These are very real situations. Just goes to show you that there will be issues to resolve between you. Not impossible, but these things need to be talked out before you make the retirement leap.
3. Sentimental Family Home And Grandchildren:
What if there is an old sentimental house in the family that takes commitment to repair and maintain?, What if the other spouse has their eye on a footloose and freer lifestyle?
How does one meld those two very different dreams?
What happens when you go merrily along on your FIRE path and then grandchildren come into the mix? The balancing of this matter has ripped couples apart. There are workable solutions. One must be open-minded about them, not putting a foot down giving ultimatums.
Both people have a right to their retirement dreams.
4. Peer Pressure And Status In Society:
And then there’s the issue of peer pressure and status in the community.
Let’s face it. One’s career can give us a certain kind of standing in the community from which we derive all sorts of benefits and pleasures.
One man told us that it didn’t matter, that his freedom was more important. But then as he settled into FIRE. He realized how much he took his executive first class flights for granted. And his secretary’s ability to plan his trips and lodging on the company’s tab was also overlooked.
These days, no one calls him to solve problems at his company. His flights are in the “common cabin” which affected him psychologically. He was surprised at this discovery!
Hey. It happens. Welcome to the other side of life.
Depending on your particular retirement plan, getting a new car every few years, upgrading one’s entertainment system, vacationing in 5-star resorts could all be pushed to the back. No one will defer to you on the sidewalk like they did at the office. Yes, you have become FREE! But to others you just look “ordinary.” No job titles are worn when you jog at the community park.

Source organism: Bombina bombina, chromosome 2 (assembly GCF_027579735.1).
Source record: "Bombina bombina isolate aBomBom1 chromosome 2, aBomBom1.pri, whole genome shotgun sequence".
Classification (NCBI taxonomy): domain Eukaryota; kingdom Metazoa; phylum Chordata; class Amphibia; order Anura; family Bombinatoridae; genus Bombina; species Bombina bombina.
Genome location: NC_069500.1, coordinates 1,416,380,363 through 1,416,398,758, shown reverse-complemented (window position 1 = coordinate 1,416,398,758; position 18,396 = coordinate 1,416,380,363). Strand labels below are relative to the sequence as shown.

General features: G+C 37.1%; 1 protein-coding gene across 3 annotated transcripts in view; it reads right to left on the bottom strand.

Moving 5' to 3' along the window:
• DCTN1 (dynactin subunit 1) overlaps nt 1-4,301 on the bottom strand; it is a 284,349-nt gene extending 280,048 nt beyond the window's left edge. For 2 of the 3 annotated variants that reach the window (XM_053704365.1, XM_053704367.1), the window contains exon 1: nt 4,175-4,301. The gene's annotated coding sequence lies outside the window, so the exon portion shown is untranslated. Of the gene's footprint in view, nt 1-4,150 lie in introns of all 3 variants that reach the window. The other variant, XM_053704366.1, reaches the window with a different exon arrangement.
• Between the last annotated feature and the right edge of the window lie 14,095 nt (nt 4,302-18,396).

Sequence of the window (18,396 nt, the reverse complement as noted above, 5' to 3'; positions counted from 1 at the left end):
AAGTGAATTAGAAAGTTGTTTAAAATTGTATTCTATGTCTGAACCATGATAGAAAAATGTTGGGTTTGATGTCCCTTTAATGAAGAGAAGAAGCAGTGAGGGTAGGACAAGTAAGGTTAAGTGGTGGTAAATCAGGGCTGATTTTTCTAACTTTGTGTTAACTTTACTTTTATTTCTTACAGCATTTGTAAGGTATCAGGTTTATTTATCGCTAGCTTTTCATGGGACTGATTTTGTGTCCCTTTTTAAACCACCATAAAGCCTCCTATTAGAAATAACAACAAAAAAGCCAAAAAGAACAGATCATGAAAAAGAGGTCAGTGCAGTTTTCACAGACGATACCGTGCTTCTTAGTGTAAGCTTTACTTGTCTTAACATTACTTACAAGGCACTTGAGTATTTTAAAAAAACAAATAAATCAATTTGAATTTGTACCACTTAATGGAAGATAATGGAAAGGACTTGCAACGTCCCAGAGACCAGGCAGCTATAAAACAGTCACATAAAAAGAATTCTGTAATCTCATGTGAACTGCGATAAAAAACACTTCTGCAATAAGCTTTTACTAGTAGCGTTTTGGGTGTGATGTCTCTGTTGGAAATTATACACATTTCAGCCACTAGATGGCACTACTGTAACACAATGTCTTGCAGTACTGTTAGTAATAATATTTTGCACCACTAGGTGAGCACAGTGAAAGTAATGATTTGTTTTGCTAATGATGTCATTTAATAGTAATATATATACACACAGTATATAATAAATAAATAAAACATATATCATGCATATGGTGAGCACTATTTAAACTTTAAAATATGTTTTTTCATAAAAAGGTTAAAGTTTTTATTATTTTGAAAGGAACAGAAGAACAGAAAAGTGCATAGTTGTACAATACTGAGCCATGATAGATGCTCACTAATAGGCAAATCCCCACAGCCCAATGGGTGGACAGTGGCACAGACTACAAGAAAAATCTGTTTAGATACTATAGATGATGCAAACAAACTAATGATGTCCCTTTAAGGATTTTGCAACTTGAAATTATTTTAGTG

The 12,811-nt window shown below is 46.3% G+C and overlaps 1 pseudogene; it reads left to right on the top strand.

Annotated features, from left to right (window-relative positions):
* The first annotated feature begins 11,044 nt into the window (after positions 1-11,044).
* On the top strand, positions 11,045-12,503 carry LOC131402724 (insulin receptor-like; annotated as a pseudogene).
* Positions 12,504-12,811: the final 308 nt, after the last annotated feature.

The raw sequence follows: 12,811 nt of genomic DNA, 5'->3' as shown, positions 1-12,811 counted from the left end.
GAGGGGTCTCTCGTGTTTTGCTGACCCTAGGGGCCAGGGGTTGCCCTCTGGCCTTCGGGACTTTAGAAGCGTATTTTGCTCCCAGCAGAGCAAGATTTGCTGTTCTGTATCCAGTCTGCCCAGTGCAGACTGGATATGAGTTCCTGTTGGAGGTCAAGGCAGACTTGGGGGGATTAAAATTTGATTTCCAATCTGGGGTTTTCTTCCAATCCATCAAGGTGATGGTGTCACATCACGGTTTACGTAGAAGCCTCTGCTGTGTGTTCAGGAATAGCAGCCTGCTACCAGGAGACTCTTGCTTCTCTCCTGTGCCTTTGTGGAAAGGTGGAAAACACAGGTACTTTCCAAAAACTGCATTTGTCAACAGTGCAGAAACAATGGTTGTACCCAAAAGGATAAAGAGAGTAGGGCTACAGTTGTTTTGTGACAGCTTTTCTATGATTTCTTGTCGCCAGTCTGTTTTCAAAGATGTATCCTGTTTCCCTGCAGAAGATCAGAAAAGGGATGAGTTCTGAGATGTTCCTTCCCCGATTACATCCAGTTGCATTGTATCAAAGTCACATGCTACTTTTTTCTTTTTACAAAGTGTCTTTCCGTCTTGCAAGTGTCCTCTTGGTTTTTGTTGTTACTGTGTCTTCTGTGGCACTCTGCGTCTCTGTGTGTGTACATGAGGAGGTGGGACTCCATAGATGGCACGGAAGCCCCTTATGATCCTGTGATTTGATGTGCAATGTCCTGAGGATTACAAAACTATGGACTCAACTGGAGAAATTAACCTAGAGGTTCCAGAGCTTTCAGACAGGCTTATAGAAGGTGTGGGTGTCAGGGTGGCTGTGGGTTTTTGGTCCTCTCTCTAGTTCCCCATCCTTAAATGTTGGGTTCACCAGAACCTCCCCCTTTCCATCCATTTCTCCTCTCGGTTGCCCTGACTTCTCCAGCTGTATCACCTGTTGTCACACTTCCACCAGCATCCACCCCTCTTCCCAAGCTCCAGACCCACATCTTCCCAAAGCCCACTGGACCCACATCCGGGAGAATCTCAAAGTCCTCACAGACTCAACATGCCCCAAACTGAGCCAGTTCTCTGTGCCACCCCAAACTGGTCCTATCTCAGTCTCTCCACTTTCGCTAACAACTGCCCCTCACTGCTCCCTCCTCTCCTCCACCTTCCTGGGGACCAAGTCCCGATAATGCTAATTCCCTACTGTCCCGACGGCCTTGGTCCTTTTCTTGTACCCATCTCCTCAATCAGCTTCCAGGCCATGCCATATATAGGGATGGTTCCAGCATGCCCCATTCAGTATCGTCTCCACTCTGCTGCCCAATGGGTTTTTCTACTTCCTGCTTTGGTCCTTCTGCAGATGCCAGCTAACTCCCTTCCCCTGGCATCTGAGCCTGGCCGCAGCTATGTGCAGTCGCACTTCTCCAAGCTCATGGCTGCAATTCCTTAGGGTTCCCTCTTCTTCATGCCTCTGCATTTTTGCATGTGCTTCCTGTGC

No Speedy Way To Wade Through:
The emotional path of FIRE has to do with intangibles. It concerns values which roll around in your mind and heart that you might not even know you had. While the emotional side of your life cannot be easily calculated nor standardized for everyone, it’s a huge part of your personal happiness.
Finding out how much money is enough is essential to your future. However, if you don’t respect the matters of the heart for your retirement future, you may unnecessarily find yourself in choppy emotional waters.
It is important for you to learn who you are without your job title, before embarking on your new adventure. Like an actor that has been type-cast, now is the time to reinvent yourself. And, remember to consider the 2 paths to financial independence – neither should be over-looked.
About the Author:
Billy and Akaisha Kaderli are recognized retirement experts and internationally published authors on topics of finance, medical tourism and world travel. With the wealth of information they share on their award winning website RetireEarlyLifestyle.com, they have been helping people achieve their own retirement dreams since 1991. They wrote the popular books, The Adventurer’s Guide to Early Retirement and Your Retirement Dream IS Possible available on their website bookstore or on Amazon.com.